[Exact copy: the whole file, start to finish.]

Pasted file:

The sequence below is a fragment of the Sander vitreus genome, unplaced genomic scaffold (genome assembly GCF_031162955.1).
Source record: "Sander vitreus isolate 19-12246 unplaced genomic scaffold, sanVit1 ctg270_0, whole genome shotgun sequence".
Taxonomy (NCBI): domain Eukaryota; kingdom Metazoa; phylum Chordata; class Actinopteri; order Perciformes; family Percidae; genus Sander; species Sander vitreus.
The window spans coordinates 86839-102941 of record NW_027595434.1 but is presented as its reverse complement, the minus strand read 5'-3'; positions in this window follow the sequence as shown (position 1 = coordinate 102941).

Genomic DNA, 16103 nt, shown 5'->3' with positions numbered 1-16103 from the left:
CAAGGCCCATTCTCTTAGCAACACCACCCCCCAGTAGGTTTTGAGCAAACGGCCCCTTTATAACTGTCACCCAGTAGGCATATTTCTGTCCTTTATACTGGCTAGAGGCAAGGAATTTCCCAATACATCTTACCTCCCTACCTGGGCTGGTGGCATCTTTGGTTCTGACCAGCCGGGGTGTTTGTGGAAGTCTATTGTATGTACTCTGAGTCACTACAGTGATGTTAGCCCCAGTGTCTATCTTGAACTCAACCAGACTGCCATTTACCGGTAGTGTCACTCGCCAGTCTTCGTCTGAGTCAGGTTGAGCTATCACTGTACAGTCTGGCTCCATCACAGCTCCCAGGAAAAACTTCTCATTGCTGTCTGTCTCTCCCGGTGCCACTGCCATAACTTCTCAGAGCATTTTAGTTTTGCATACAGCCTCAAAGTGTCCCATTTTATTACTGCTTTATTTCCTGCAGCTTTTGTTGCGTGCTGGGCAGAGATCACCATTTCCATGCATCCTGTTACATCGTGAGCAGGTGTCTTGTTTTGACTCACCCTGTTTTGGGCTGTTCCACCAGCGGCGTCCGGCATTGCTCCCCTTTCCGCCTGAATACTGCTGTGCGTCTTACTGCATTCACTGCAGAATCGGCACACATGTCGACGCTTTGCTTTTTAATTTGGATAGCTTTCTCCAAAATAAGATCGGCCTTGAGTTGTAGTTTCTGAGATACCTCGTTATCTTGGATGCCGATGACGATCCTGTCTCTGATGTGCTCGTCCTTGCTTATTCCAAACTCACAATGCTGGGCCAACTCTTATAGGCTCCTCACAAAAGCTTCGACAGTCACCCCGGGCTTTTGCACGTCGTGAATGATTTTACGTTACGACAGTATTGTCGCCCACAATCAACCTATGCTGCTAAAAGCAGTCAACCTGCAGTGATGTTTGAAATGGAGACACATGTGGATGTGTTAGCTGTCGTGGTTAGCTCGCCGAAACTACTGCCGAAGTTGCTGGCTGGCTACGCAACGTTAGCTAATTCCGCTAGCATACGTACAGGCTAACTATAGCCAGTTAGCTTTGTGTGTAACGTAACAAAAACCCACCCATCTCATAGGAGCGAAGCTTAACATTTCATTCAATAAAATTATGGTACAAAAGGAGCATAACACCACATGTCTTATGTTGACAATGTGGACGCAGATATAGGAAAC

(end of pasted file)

The sequence below is a fragment of the Sander vitreus genome, unplaced genomic scaffold (genome assembly GCF_031162955.1).
Source record: "Sander vitreus isolate 19-12246 unplaced genomic scaffold, sanVit1 ctg270_0, whole genome shotgun sequence".
Taxonomy (NCBI): domain Eukaryota; kingdom Metazoa; phylum Chordata; class Actinopteri; order Perciformes; family Percidae; genus Sander; species Sander vitreus.
The window spans coordinates 86839-102941 of record NW_027595434.1 but is presented as its reverse complement, the minus strand read 5'-3'; positions in this window follow the sequence as shown (position 1 = coordinate 102941).

Genomic DNA, 16103 nt, shown 5'->3' with positions numbered 1-16103 from the left:
CAAGGCCCATTCTCTTAGCAACACCACCCCCCAGTAGGTTTTGAGCAAACGGCCCCTTTATAACTGTCACCCAGTAGGCATATTTCTGTCCTTTATACTGGCTAGAGGCAAGGAATTTCCCAATACATCTTACCTCCCTACCTGGGCTGGTGGCATCTTTGGTTCTGACCAGCCGGGGTGTTTGTGGAAGTCTATTGTATGTACTCTGAGTCACTACAGTGATGTTAGCCCCAGTGTCTATCTTGAACTCAACCAGACTGCCATTTACCGGTAGTGTCACTCGCCAGTCTTCGTCTGAGTCAGGTTGAGCTATCACTGTACAGTCTGGCTCCATCACAGCTCCCAGGAAAAACTTCTCATTGCTGTCTGTCTCTCCCGGTGCCACTGCCATAACTTCTCAGAGCATTTTAGTTTTGCATACAGCCTCAAAGTGTCCCATTTTATTACTGCTTTATTTCCTGCAGCTTTTGTTGCGTGCTGGGCAGAGATCACCATTTCCATGCATCCTGTTACATCGTGAGCAGGTGTCTTGTTTTGACTCACCCTGTTTTGGGCTGTTCCACCAGCGGCGTCCGGCATTGCTCCCCTTTCCGCCTGAATACTGCTGTGCGTCTTACTGCATTCACTGCAGAATCGGCACACATGTCGACGCTTTGCTTTTTAATTTGGATAGCTTTCTCCAAAATAAGATCGGCCTTGAGTTGTAGTTTCTGAGATACCTCGTTATCTTGGATGCCGATGACGATCCTGTCTCTGATGTGCTCGTCCTTGCTTATTCCAAACTCACAATGCTGGGCCAACTCTTATAGGCTCCTCACAAAAGCTTCGACAGTCACCCCGGGCTTTTGCACGTCGTGAATGATTTTACGTTACGACAGTATTGTCGCCCACAATCAACCTATGCTGCTAAAAGCAGTCAACCTGCAGTGATGTTTGAAATGGAGACACATGTGGATGTGTTAGCTGTCGTGGTTAGCTCGCCGAAACTACTGCCGAAGTTGCTGGCTGGCTACGCAACGTTAGCTAATTCCGCTAGCATACGTACAGGCTAACTATAGCCAGTTAGCTTTGTGTGTAACGTAACAAAAACCCACCCATCTCATAGGAGCGAAGCTTAACATTTCATTCAATAAAATTATGGTACAAAAGGAGCATAACACCACATGTCTTATGTTGACAATGTGGACGCAGATATAGGAAAC